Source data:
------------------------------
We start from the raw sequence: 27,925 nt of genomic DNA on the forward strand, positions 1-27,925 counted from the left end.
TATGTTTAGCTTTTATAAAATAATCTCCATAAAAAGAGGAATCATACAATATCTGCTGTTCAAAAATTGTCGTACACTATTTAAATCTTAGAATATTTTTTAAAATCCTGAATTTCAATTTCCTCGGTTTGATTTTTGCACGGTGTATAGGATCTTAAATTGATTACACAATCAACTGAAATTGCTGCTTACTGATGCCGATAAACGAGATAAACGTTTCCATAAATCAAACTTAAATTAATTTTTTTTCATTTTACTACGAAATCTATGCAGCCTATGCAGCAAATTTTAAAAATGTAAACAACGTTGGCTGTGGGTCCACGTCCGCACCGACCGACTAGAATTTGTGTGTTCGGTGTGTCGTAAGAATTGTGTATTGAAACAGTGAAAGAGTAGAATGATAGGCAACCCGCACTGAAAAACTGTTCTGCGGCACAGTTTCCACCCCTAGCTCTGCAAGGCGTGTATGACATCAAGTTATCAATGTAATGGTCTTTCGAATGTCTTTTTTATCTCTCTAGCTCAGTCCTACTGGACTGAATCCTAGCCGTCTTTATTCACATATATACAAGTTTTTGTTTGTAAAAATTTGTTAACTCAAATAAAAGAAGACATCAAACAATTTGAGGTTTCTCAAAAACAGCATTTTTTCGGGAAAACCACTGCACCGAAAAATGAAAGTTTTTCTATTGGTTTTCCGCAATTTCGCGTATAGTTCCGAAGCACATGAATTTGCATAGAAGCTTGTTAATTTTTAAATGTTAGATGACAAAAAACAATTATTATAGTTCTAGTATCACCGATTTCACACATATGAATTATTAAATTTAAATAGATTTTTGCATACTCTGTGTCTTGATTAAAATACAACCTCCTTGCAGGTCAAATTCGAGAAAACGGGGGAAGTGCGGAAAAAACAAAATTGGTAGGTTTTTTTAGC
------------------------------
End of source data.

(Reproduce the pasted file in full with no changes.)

We start from the raw sequence: 27,925 nt of genomic DNA on the forward strand, positions 1-27,925 counted from the left end.
TATGTTTAGCTTTTATAAAATAATCTCCATAAAAAGAGGAATCATACAATATCTGCTGTTCAAAAATTGTCGTACACTATTTAAATCTTAGAATATTTTTTAAAATCCTGAATTTCAATTTCCTCGGTTTGATTTTTGCACGGTGTATAGGATCTTAAATTGATTACACAATCAACTGAAATTGCTGCTTACTGATGCCGATAAACGAGATAAACGTTTCCATAAATCAAACTTAAATTAATTTTTTTTCATTTTACTACGAAATCTATGCAGCCTATGCAGCAAATTTTAAAAATGTAAACAACGTTGGCTGTGGGTCCACGTCCGCACCGACCGACTAGAATTTGTGTGTTCGGTGTGTCGTAAGAATTGTGTATTGAAACAGTGAAAGAGTAGAATGATAGGCAACCCGCACTGAAAAACTGTTCTGCGGCACAGTTTCCACCCCTAGCTCTGCAAGGCGTGTATGACATCAAGTTATCAATGTAATGGTCTTTCGAATGTCTTTTTTATCTCTCTAGCTCAGTCCTACTGGACTGAATCCTAGCCGTCTTTATTCACATATATACAAGTTTTTGTTTGTAAAAATTTGTTAACTCAAATAAAAGAAGACATCAAACAATTTGAGGTTTCTCAAAAACAGCATTTTTTCGGGAAAACCACTGCACCGAAAAATGAAAGTTTTTCTATTGGTTTTCCGCAATTTCGCGTATAGTTCCGAAGCACATGAATTTGCATAGAAGCTTGTTAATTTTTAAATGTTAGATGACAAAAAACAATTATTATAGTTCTAGTATCACCGATTTCACACATATGAATTATTAAATTTAAATAGATTTTTGCATACTCTGTGTCTTGATTAAAATACAACCTCCTTGCAGGTCAAATTCGAGAAAACGGGGGAAGTGCGGAAAAAACAAAATTGGTAGGTTTTTTTAGC